Seal recovering from cataract surgery

It's lunchtime at the Long Island Aquarium. For the first time in a long time, Buoy the harbor seal can finally see what's on the menu. 

"She was starting to show confusion in her ability to see and started getting spooked more easily by normal sounds in and around her habitat," Candyce Paparo, the Director of Animal Training at the aquarium says.

That's because cataracts in both eyes caused her to go blind. Surgery to reverse vision loss made the most sense because without it, the 25-year-old seal could suffer from painful side effects.
Paparo was in the operating room for the four-hour procedure last month. 

"With humans they give you an artificial lens but with seals they remove it and don't put another one in," Paparo says.  "A lot of times they're able to regain eyesight."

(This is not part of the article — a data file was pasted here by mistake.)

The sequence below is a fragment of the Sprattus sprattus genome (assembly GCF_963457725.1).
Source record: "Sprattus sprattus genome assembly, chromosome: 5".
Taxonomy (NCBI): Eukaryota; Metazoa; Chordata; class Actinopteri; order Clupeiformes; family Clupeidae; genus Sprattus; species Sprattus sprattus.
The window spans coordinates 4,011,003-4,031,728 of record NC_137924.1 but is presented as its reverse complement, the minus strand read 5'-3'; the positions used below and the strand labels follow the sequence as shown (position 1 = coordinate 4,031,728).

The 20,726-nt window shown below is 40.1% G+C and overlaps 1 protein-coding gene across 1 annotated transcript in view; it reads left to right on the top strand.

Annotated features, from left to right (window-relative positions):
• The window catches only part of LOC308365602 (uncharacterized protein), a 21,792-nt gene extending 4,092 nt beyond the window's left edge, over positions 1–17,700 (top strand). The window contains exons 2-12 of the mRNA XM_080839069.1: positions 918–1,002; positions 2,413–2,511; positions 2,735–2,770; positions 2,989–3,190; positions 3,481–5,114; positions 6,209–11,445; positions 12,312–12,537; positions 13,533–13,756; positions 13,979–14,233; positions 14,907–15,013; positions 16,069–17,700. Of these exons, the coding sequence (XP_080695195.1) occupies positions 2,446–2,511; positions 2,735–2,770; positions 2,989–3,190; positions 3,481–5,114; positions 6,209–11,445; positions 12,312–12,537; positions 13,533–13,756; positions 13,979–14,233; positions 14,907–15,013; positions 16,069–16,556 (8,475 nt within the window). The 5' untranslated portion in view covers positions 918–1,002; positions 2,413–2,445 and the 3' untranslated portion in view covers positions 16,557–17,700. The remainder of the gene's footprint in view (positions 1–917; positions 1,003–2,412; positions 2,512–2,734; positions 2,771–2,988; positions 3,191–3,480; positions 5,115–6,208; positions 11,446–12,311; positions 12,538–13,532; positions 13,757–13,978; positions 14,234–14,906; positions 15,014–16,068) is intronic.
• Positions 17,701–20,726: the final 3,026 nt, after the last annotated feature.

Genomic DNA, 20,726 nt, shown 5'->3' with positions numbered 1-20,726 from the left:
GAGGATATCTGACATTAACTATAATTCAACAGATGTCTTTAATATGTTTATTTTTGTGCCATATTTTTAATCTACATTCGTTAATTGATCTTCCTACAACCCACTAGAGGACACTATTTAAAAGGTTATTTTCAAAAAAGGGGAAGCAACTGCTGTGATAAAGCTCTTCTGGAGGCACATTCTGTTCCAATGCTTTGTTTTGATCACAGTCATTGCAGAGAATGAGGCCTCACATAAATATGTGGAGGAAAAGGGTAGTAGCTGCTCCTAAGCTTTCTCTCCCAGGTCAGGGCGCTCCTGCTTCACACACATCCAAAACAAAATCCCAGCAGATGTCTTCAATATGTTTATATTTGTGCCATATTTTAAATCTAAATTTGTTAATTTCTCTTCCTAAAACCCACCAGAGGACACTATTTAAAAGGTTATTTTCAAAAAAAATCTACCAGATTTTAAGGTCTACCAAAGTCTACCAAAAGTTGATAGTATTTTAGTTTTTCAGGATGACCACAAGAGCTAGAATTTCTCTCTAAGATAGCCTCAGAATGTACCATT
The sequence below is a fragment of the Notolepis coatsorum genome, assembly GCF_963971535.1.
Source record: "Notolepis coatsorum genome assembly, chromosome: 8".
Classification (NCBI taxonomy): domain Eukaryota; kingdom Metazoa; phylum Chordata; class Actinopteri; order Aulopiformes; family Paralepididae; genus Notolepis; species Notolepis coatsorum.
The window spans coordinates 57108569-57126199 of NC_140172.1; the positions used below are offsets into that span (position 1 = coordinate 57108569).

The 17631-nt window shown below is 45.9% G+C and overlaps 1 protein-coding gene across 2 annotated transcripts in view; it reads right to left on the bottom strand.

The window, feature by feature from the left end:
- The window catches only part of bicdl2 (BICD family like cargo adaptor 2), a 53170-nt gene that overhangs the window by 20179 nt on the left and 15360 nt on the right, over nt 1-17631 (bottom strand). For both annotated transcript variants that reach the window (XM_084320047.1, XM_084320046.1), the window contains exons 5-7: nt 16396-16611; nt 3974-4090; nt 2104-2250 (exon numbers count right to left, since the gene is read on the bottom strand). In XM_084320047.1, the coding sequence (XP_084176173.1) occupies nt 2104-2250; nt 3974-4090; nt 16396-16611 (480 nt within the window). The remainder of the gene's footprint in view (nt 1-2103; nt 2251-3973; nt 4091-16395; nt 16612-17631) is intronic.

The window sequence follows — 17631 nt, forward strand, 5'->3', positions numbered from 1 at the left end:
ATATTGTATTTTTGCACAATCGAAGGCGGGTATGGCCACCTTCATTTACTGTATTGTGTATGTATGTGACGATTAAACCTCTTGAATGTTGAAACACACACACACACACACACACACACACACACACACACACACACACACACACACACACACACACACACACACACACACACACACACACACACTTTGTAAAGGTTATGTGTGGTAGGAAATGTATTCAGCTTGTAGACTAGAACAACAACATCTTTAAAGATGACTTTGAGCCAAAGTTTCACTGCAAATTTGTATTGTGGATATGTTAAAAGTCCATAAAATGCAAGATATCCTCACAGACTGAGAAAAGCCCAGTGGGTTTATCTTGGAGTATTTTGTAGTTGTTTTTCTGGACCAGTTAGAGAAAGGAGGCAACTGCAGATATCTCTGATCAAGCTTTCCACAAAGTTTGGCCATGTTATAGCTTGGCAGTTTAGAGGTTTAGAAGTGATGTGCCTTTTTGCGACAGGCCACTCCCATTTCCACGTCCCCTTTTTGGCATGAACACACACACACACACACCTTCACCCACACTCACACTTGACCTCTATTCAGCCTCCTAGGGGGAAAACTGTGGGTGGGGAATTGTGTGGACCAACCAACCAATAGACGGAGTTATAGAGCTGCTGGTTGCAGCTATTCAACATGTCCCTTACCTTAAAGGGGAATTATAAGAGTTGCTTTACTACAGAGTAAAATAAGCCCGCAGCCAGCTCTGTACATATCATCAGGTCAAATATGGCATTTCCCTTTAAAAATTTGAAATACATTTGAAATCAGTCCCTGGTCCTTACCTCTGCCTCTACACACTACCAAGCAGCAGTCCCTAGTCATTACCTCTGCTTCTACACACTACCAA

The Aquarium is in constant contact with the specialist that performed the surgery. While Buoy may need eye drops for the rest of her life, they say her quality of life is so much better now. 

"A lot more interactive and eager to work with us again," Paparo says of the seal.

Buoy is also back in the water after spending two weeks in a dry holding area to heal.  

"Having worked with her when she was able to see and watching her develop cataracts - it's like having the old Buoy back  with us again," Paparo says.